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New SugarBear ice cream parlor coming to Rivanna riverfront

As the warm summer months draw closer, Charlottesville residents may already have plans for a day kayaking down the Rivanna courtesy of the Rivanna River Company, strolling along the public river trail or grabbing a burger and a beer at Hogwaller Brewing

A sweet treat at a new ice cream parlor on the riverfront could be the cherry on top of a day out.

SugarBear, the Charlottesville-based, homemade ice cream company, is preparing to open its first brick-and-mortar location at 1522 E. High St. next to Hogwaller in the real estate once occupied by the Double Horseshoe Saloon.

SugarBear owner Emily Harpster’s vision is to create a “fun, comfortable, inviting space” where patrons can enjoy locally made ice cream from local ingredients: latte flavors from Lone Light Coffee on the Downtown Mall, strawberry jam from City Market regular Jam According to Daniel and blueberry chocolate from Starr Hill’s Gearharts Fine Chocolate.

Construction is ongoing to transform the Double Horseshoe, which shuttered in August of last year, into the SugarBear ice cream factory and parlor. The SugarBear patio is nearly complete — several power washes later — but not all of the Double Horseshoe is being washed away: Harpster managed to salvage some horseshoes from the building’s saloon days that she plans to find a home for in the new ice cream parlor.

“I really decided that I wanted to make a place where people could come make memories and have a good time,” Harpster told The Daily Progress.

Though this will be SugarBear’s first physical location, SugarBear ice cream has been available in several Charlottesville-area stores and wineries since 2022, including Foods of All Nations on Ivy Road, Feast! in Main Street Market, Blenheim Vineyard in Albemarle County south of Charlottesville, MarieBette café and bakery locations in the city and the Market shops at Tiger Fuel gas stations.

Harpster sees the SugarBear parlor as an experience, not just a means to sell more ice cream already available at other locations. Customers can pick up a scoop of “Wild Woman Whiskey” at the window and find a picnic table on the patio or play a game of cornhole, go on a safari searching for animal figurines Harpster has hidden in the landscaping or play some child-friendly ax-throwing.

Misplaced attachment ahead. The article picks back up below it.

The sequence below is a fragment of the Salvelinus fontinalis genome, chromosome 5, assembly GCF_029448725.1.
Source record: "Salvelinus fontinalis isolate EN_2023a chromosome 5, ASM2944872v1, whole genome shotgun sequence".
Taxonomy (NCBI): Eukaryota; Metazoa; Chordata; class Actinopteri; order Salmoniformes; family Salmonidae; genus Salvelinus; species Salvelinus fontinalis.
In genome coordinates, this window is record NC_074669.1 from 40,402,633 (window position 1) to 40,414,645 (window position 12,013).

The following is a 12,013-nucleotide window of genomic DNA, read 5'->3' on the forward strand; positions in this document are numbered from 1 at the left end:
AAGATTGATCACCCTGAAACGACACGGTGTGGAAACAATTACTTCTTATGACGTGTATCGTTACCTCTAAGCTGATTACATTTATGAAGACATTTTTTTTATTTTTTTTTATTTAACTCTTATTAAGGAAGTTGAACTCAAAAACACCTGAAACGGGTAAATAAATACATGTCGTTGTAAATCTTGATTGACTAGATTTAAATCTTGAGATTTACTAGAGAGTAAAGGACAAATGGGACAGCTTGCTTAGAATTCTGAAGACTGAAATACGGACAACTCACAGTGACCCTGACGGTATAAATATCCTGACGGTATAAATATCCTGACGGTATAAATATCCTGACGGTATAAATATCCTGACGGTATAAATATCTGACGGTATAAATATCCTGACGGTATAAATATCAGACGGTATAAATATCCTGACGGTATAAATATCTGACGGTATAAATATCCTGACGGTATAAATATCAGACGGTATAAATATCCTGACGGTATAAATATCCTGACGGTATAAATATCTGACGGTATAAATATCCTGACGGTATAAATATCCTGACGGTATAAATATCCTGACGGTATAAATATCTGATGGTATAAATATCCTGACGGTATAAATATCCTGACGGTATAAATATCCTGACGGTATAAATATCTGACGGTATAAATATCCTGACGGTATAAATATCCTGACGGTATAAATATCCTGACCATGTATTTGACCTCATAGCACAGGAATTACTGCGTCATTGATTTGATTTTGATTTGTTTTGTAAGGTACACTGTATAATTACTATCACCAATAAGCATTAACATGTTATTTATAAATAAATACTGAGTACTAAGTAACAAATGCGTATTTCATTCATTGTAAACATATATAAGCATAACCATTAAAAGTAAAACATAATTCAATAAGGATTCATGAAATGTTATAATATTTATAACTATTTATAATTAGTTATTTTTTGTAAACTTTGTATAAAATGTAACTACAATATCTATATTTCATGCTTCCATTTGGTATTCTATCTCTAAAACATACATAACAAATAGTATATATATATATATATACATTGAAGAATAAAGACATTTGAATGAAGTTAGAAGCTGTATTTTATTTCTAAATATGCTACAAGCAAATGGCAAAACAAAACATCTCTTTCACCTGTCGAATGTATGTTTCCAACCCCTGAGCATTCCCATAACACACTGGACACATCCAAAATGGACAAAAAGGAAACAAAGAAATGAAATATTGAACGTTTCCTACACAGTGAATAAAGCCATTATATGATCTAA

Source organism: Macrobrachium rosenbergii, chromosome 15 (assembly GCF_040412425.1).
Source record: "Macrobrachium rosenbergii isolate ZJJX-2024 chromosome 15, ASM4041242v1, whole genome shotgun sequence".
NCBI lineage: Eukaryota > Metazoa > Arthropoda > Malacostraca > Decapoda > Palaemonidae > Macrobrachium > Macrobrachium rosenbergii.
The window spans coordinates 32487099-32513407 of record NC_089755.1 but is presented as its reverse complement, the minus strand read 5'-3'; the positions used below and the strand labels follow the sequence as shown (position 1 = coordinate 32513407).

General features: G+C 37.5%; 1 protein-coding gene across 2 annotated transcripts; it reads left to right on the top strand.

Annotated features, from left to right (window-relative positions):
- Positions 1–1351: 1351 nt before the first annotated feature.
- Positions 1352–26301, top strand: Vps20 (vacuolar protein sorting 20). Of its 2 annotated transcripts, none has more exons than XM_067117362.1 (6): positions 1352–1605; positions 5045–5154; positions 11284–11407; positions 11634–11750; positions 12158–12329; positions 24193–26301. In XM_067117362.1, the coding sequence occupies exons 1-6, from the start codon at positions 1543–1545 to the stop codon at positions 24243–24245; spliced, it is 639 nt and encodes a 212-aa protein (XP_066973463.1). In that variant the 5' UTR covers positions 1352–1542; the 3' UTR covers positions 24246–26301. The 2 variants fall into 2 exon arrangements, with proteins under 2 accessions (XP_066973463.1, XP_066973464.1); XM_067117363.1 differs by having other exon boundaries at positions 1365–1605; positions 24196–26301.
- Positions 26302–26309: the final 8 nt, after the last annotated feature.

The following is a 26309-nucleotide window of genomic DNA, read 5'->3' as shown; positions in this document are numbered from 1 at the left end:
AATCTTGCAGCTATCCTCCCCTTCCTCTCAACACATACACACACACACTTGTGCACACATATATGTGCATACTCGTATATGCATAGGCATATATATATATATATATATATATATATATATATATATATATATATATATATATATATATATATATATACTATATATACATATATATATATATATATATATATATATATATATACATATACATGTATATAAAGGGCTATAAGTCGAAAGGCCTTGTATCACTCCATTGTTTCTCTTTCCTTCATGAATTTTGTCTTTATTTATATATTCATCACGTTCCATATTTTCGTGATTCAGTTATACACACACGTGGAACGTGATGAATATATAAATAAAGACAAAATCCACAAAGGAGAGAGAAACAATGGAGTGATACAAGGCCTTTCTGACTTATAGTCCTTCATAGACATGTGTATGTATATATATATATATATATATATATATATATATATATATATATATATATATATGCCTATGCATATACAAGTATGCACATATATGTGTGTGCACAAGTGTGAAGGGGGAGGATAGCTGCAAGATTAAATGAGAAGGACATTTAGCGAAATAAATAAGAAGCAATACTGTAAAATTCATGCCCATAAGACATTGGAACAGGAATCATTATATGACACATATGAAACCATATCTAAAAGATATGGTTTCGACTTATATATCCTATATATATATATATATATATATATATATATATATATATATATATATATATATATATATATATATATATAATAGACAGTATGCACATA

Harpster is also dreaming up ways to collaborate with her High Street and Rivanna River neighbors in order to build out “Charlottesville’s riverfront.”

The city has been supportive of preserving this area for primarily recreational and retail purposes. In November, Charlottesville City Council unanimously voted down a proposed 245-unit, affordable housing complex on almost 24 acres of the river’s floodplain near Hogwaller and the Rivanna River Company. Councilors decided to instead purchase the property for nearly $6 million with the intention of making it a public space to “give us even more of a connection to the river,” said city councilor Brian Pinkston at a November meeting.

The property Harpster is now leasing for the SugarBear ice cream parlor was purchased during the negotiations by developer Edward Carrington, who saw the site as the place for a new access road for the apartment project. Carrington also envisioned wider roads and a parking lot to increase pedestrian access to the river. Though developer plans to build along the Rivanna River failed, Charlottesville’s riverfront seems to be developing more organically, starting with the Rivanna River Company, then Hogwaller and now SugarBear.